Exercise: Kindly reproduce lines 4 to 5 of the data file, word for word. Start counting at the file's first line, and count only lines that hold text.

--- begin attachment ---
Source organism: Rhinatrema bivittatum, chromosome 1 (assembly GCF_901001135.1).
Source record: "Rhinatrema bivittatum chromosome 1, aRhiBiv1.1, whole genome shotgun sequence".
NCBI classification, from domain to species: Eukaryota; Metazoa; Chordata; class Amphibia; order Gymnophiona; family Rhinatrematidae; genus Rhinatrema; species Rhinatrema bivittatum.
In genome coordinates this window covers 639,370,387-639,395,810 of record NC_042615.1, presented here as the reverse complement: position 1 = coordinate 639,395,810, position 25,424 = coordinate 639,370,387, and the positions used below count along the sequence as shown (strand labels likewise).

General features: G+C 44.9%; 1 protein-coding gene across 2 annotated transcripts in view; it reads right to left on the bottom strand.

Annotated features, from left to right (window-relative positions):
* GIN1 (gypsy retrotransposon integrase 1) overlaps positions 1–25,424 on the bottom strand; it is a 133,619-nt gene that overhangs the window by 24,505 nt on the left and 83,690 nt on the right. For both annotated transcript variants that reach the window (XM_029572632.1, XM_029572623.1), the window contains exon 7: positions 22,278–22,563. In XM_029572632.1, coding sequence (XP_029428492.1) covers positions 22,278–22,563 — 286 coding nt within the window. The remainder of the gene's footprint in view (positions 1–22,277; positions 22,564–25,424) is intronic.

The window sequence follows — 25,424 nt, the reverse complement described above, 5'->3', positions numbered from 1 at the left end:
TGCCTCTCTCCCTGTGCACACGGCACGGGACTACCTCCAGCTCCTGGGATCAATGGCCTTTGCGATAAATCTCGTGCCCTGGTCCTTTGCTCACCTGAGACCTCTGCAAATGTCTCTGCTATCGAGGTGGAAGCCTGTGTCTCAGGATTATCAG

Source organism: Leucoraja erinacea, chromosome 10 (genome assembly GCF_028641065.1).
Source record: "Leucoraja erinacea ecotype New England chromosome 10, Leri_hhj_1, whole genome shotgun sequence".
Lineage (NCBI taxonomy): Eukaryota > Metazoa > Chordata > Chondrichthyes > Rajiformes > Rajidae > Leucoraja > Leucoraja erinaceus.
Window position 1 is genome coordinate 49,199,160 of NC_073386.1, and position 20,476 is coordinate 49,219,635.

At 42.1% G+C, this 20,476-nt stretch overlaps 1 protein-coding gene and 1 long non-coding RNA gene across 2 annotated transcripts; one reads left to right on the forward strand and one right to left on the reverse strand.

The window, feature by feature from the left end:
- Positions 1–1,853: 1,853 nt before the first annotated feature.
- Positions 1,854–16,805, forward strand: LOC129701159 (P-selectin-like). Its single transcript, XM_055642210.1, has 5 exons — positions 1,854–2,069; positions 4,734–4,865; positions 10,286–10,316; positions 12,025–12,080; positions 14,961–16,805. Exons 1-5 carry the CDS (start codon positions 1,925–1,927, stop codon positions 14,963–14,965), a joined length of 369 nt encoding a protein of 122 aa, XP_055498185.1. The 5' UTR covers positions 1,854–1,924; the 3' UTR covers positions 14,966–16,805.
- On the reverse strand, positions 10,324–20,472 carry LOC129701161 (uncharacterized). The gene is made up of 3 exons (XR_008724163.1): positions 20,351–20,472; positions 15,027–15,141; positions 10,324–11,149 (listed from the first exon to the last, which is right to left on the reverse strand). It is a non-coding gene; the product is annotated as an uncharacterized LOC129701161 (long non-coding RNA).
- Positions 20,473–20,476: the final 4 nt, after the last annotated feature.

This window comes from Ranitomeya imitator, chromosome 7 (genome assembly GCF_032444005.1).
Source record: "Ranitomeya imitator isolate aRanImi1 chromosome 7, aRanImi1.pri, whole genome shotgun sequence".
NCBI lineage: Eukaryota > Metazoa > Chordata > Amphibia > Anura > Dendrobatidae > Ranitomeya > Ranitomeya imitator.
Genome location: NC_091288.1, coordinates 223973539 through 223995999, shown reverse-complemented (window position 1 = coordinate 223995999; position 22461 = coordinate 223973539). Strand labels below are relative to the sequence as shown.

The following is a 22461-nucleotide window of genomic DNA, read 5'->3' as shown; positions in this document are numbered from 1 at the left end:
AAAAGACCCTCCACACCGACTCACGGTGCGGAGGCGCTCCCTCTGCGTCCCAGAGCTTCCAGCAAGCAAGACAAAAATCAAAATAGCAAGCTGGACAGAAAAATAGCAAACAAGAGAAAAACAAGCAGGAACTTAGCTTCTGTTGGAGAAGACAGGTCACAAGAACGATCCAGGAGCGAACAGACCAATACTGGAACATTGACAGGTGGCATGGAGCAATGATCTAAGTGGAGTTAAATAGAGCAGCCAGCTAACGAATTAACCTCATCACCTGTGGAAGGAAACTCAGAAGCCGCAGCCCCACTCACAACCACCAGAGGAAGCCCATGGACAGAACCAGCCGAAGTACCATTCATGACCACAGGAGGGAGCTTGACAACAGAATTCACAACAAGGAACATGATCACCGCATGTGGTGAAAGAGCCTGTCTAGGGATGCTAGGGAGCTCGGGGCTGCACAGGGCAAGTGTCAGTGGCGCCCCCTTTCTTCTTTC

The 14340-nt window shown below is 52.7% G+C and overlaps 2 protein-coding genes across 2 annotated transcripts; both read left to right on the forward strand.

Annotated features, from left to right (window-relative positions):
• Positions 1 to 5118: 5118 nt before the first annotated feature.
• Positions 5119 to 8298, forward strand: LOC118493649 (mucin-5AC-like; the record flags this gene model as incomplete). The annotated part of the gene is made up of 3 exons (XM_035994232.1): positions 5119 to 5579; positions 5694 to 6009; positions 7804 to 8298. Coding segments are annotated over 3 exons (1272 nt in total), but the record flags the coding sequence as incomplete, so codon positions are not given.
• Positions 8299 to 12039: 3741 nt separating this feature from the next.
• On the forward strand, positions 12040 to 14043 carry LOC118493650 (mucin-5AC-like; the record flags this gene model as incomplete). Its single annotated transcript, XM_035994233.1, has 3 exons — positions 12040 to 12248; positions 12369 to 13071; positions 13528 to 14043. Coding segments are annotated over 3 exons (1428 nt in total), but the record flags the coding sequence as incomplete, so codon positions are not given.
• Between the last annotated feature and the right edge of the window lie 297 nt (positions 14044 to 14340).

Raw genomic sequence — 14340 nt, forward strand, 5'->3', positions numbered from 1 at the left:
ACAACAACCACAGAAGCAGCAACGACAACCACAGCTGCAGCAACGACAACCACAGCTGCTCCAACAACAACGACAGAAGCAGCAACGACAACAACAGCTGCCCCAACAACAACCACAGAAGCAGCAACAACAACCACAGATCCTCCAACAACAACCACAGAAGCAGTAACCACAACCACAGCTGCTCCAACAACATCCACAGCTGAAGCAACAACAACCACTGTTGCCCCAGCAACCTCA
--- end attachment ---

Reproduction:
In genome coordinates this window covers 639,370,387-639,395,810 of record NC_042615.1, presented here as the reverse complement: position 1 = coordinate 639,395,810, position 25,424 = coordinate 639,370,387, and the positions used below count along the sequence as shown (strand labels likewise).

General features: G+C 44.9%; 1 protein-coding gene across 2 annotated transcripts in view; it reads right to left on the bottom strand.